Possessed and Privileged
Show me, Lord, the secret of true joy in every circumstance of life as I trust You today.
Read Acts 16:16-40
Scripture taken from the Holy Bible, NEW INTERNATIONAL VERSION. Copyright © 1973, 1978, 1984 International Bible Society. All rights reserved throughout the world. Used by permission of International Bible Society.
“Social responsibility becomes an aspect not of Christian mission only, but also of Christian conversion. It is impossible to be truly converted to God without being thereby converted to our neighbor” (John Stott).
This passage provides two classic examples of Gentile conversion. The “place of prayer” (16) may be the same spot beside the river where Paul and his friends had first met Lydia (13). If so, what a contrast this scene presents to the orderly, reverent worship of that first group of women! A poor girl is demon-possessed, oppressed by people who exploit her condition. She has no possibility of freedom while her powers of prediction enrich her owners. The liberation of this girl was inevitably controversial, triggering a charge that the activity of the evangelists is socially disruptive and anti-Roman!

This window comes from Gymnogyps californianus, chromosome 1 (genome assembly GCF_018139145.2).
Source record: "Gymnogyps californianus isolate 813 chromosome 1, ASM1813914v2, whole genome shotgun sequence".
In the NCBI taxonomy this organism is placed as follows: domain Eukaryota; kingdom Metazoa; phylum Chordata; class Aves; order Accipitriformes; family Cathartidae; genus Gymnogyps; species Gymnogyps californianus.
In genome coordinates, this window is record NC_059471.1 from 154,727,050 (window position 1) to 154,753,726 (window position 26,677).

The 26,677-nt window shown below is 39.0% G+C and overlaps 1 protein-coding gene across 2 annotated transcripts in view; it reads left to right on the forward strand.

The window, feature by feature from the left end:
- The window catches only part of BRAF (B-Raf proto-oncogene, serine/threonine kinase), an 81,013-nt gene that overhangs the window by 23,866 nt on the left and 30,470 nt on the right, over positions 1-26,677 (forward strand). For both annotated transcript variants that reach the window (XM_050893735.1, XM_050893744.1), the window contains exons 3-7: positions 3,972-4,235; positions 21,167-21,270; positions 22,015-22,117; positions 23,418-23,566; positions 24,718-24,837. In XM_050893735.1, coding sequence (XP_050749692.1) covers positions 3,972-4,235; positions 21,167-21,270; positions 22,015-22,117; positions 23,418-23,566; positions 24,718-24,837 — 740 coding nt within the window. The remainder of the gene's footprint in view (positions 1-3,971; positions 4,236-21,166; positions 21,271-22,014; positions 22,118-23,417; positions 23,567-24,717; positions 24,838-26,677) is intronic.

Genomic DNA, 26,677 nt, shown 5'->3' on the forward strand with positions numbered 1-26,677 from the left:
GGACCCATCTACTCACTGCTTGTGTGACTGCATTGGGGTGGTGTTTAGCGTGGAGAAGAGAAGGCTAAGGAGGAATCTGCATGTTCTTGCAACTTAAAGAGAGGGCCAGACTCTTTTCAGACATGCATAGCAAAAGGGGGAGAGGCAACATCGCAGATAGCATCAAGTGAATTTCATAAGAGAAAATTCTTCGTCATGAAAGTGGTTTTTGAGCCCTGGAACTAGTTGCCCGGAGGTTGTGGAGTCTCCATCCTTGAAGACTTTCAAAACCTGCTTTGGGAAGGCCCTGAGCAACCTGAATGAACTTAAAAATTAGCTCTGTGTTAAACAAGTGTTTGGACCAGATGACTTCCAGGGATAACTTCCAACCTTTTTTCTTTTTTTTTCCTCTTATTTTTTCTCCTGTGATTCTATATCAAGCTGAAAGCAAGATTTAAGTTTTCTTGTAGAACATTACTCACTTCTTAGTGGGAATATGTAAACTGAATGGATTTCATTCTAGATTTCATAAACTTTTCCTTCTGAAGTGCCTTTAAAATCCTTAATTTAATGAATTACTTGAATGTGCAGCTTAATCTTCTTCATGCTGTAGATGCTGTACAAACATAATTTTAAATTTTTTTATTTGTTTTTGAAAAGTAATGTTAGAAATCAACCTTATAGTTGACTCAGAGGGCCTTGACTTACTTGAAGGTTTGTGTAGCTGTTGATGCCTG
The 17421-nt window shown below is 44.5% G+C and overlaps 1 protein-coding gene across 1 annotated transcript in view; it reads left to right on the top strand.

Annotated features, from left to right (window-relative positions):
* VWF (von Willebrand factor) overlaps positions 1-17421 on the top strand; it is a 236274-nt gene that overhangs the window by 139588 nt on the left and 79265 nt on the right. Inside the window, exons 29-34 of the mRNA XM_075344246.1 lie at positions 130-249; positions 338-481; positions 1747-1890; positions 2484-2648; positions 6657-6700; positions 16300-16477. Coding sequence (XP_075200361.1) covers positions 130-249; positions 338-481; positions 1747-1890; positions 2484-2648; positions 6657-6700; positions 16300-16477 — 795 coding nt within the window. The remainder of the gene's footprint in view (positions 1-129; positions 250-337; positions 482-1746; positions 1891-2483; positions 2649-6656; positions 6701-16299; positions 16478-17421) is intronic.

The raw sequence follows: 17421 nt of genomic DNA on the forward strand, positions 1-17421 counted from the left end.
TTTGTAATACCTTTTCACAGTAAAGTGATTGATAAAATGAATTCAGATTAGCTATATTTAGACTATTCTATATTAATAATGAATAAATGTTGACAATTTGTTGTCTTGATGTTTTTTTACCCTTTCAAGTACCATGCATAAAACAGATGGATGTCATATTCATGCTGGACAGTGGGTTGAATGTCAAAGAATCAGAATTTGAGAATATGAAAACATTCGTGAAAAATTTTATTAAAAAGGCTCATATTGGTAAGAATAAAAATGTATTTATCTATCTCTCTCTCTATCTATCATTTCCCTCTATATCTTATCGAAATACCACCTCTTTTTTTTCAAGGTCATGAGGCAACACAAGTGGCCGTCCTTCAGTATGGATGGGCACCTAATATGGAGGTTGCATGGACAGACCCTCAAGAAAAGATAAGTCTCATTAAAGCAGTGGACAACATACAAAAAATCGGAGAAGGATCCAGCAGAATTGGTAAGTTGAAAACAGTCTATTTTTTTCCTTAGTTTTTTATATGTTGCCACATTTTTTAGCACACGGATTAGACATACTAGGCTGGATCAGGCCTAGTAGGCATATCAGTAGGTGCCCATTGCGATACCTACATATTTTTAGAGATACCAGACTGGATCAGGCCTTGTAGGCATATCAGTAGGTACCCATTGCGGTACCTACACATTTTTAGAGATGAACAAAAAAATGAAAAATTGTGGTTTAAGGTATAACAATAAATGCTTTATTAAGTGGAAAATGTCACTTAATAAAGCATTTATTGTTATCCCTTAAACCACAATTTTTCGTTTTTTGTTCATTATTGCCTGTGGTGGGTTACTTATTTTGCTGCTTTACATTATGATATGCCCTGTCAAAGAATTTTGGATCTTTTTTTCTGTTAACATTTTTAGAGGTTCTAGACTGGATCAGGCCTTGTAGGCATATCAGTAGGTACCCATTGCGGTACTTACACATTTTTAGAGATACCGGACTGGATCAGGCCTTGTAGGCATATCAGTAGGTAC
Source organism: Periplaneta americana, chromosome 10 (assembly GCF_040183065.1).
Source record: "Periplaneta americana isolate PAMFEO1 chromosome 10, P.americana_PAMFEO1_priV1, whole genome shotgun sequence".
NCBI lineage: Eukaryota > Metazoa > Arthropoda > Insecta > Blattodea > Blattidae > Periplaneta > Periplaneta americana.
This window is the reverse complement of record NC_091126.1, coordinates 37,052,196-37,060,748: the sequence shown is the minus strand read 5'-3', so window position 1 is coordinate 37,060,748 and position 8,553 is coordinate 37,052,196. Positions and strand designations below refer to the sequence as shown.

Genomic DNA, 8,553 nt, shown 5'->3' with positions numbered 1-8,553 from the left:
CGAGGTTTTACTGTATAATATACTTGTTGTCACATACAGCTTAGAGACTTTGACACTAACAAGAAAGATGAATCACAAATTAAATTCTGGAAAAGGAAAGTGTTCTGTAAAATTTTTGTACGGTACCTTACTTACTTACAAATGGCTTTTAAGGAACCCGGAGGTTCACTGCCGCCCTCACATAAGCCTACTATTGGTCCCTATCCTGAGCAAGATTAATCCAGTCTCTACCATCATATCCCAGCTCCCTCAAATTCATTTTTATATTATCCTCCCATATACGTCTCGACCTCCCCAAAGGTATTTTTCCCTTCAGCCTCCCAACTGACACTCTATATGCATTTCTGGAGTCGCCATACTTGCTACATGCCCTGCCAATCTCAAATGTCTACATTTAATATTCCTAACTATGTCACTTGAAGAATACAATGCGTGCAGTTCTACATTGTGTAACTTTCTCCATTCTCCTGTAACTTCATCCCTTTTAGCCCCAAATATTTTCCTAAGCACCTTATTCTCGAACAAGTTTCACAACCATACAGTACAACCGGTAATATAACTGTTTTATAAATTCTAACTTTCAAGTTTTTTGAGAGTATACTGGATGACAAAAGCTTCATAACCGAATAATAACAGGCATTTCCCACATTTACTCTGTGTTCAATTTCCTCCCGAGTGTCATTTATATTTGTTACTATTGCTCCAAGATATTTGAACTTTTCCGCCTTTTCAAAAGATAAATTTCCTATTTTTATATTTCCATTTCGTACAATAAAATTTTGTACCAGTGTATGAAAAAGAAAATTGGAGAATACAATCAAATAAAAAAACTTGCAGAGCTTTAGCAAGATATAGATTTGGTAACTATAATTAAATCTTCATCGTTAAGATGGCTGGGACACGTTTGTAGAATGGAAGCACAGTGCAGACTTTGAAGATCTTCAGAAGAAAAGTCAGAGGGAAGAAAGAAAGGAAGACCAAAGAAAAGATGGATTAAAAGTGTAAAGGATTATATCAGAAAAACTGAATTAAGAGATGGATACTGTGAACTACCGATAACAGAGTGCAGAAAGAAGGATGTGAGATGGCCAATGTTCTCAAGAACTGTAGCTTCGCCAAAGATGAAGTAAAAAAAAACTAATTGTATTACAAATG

The second conversion concerns a man in the service of the Roman Empire. The jailer regards his honor and prestige as supreme values, so that when these are threatened by the supposed escape of his prisoners, he contemplates suicide! Conversion, or “being saved,” results in a complete transformation of values, as he took his prisoners to his house, “set a meal before them” and, together with his family, “was filled with joy” (34).
The possessed girl and the privileged civil servant enter this narrative from different points on the social scale, but in both cases the encounter with Christ brings them freedom, personal transformation, and membership in a new community. Being “saved” is not a matter of merely accepting certain propositions about Jesus, but results in radical change of life and in “the values by which we measure success in life” (Justo Gonzalez). Perhaps we need to take another look at how we understand conversion today.
Imagine a church in which Lydia, the slave girl, and the jailer are members. What might Paul’s words in Philippians 2:1-4 mean to them? Compare this with your church today.
Lord, I know often I am a pleaser, afraid to speak out or stand out. Empower me to show others the difference You have made in my life.
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